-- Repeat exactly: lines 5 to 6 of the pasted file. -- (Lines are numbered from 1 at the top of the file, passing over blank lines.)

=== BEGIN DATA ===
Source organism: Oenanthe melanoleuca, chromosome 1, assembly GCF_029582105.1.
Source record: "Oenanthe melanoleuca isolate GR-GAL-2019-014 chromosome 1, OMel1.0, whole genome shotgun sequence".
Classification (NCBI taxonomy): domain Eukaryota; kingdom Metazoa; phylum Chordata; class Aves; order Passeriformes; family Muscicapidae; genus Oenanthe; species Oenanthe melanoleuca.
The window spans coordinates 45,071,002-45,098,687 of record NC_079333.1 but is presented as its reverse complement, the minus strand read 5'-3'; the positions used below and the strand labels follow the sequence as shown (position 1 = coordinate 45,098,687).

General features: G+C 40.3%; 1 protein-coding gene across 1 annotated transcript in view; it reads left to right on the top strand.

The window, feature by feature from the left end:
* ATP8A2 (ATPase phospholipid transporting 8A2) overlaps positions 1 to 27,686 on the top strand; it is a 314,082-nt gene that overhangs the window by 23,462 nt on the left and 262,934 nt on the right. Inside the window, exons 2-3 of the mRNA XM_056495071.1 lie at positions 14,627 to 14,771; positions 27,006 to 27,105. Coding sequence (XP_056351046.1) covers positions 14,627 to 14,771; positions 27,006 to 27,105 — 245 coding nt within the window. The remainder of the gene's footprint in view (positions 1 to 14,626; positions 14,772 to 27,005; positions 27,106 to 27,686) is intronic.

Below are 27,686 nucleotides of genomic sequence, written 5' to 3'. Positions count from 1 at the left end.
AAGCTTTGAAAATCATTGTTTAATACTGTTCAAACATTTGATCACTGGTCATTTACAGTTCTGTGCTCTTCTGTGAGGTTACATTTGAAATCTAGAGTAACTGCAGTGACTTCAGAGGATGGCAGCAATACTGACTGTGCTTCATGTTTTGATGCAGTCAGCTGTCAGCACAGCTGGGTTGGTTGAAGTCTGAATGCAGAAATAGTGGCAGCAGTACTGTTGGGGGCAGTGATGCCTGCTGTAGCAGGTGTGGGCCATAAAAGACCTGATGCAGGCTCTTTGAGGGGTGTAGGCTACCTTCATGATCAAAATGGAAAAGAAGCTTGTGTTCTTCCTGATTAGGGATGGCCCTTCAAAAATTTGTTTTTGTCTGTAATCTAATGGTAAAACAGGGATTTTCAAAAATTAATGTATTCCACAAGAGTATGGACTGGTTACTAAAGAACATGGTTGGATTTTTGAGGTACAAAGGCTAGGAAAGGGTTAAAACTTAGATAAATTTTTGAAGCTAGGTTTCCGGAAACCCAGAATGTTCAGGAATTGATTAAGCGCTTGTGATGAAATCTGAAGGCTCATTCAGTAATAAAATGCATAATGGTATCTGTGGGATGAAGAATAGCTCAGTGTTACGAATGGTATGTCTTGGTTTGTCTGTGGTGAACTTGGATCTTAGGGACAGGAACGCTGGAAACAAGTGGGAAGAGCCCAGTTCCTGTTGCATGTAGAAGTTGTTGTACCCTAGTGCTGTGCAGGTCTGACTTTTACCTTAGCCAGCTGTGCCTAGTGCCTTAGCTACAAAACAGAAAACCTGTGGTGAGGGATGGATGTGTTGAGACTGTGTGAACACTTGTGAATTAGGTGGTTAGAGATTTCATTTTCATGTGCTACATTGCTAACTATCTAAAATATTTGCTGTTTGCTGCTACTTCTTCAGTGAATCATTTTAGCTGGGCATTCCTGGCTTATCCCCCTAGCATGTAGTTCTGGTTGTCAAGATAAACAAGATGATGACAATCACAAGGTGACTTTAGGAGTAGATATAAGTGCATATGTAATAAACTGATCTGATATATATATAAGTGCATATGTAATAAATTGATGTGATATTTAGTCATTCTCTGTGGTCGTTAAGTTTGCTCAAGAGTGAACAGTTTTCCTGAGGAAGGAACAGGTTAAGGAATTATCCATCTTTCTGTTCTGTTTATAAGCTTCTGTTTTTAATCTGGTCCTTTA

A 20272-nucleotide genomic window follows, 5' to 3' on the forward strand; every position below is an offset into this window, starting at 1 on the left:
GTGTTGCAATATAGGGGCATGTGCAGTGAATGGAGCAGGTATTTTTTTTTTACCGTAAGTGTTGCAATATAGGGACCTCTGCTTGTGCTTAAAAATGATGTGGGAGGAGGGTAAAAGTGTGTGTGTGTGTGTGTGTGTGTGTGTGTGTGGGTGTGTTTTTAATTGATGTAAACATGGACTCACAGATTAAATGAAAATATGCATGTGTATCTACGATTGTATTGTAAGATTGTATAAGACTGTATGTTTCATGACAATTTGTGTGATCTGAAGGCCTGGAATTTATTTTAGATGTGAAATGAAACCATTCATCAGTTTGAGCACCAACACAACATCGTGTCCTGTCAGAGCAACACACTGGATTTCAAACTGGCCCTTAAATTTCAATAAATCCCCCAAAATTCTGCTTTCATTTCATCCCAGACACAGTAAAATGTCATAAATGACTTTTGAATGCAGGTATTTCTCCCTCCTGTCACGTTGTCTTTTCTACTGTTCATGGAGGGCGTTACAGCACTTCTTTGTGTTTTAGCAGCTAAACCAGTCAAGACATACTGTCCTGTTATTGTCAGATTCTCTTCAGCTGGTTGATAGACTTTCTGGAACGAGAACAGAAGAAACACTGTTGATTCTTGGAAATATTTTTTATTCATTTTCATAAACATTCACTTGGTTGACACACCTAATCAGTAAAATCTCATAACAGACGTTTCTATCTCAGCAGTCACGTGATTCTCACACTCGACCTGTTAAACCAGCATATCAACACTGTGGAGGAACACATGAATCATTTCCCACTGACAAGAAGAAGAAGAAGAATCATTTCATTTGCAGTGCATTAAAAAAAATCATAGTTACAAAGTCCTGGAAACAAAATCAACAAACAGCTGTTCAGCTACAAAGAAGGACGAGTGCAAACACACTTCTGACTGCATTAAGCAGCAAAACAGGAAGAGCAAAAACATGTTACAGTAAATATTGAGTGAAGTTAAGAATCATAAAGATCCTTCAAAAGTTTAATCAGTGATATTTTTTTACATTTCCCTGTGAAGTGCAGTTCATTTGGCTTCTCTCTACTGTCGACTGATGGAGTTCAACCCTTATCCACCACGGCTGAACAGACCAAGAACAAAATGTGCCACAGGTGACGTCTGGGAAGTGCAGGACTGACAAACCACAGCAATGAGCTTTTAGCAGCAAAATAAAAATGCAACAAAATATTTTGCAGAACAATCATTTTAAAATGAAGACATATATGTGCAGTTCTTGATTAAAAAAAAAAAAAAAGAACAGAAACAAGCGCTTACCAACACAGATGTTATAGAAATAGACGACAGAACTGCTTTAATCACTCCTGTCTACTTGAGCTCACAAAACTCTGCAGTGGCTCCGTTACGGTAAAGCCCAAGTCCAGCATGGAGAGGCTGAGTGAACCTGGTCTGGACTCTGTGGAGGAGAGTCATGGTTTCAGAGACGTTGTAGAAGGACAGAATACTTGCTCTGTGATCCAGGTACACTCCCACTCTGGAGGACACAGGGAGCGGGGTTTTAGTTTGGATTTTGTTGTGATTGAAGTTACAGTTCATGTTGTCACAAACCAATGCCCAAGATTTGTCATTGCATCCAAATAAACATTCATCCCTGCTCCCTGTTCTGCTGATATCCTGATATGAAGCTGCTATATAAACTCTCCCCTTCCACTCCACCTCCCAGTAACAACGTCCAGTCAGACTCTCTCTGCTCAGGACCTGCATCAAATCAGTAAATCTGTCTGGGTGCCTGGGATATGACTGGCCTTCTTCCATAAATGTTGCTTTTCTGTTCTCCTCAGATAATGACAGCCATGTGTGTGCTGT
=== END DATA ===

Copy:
General features: G+C 40.3%; 1 protein-coding gene across 1 annotated transcript in view; it reads left to right on the top strand.

The window, feature by feature from the left end: